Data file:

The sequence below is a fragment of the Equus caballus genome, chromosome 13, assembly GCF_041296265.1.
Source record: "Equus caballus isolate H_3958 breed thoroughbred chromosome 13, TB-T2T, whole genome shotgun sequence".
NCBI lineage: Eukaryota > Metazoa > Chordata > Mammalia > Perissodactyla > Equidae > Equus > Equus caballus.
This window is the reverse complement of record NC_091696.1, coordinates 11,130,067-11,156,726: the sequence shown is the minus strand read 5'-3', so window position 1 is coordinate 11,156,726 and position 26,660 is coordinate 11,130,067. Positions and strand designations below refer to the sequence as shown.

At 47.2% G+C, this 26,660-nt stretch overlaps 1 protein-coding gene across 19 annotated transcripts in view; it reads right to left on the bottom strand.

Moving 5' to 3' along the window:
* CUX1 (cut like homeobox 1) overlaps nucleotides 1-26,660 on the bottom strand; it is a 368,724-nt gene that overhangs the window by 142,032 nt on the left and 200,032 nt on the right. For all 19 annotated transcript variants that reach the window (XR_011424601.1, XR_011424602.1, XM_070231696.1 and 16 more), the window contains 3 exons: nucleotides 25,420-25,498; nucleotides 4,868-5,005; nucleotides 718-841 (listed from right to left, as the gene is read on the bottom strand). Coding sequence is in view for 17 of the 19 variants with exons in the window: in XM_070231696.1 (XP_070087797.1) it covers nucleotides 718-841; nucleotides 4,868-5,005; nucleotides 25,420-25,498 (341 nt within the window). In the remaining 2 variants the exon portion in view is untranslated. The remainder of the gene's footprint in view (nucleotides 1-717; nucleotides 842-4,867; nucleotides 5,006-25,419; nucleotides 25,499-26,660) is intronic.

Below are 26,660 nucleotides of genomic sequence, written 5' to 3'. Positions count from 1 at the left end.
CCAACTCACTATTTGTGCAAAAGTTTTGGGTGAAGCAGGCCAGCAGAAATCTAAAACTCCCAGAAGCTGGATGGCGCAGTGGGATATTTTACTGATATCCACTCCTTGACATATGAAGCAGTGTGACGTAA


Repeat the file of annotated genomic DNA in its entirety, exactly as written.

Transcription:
The sequence below is a fragment of the Equus caballus genome, chromosome 13, assembly GCF_041296265.1.
Source record: "Equus caballus isolate H_3958 breed thoroughbred chromosome 13, TB-T2T, whole genome shotgun sequence".
NCBI lineage: Eukaryota > Metazoa > Chordata > Mammalia > Perissodactyla > Equidae > Equus > Equus caballus.
This window is the reverse complement of record NC_091696.1, coordinates 11,130,067-11,156,726: the sequence shown is the minus strand read 5'-3', so window position 1 is coordinate 11,156,726 and position 26,660 is coordinate 11,130,067. Positions and strand designations below refer to the sequence as shown.

At 47.2% G+C, this 26,660-nt stretch overlaps 1 protein-coding gene across 19 annotated transcripts in view; it reads right to left on the bottom strand.

Moving 5' to 3' along the window:
* CUX1 (cut like homeobox 1) overlaps nucleotides 1-26,660 on the bottom strand; it is a 368,724-nt gene that overhangs the window by 142,032 nt on the left and 200,032 nt on the right. For all 19 annotated transcript variants that reach the window (XR_011424601.1, XR_011424602.1, XM_070231696.1 and 16 more), the window contains 3 exons: nucleotides 25,420-25,498; nucleotides 4,868-5,005; nucleotides 718-841 (listed from right to left, as the gene is read on the bottom strand). Coding sequence is in view for 17 of the 19 variants with exons in the window: in XM_070231696.1 (XP_070087797.1) it covers nucleotides 718-841; nucleotides 4,868-5,005; nucleotides 25,420-25,498 (341 nt within the window). In the remaining 2 variants the exon portion in view is untranslated. The remainder of the gene's footprint in view (nucleotides 1-717; nucleotides 842-4,867; nucleotides 5,006-25,419; nucleotides 25,499-26,660) is intronic.

Below are 26,660 nucleotides of genomic sequence, written 5' to 3'. Positions count from 1 at the left end.
CCAACTCACTATTTGTGCAAAAGTTTTGGGTGAAGCAGGCCAGCAGAAATCTAAAACTCCCAGAAGCTGGATGGCGCAGTGGGATATTTTACTGATATCCACTCCTTGACATATGAAGCAGTGTGACGTAA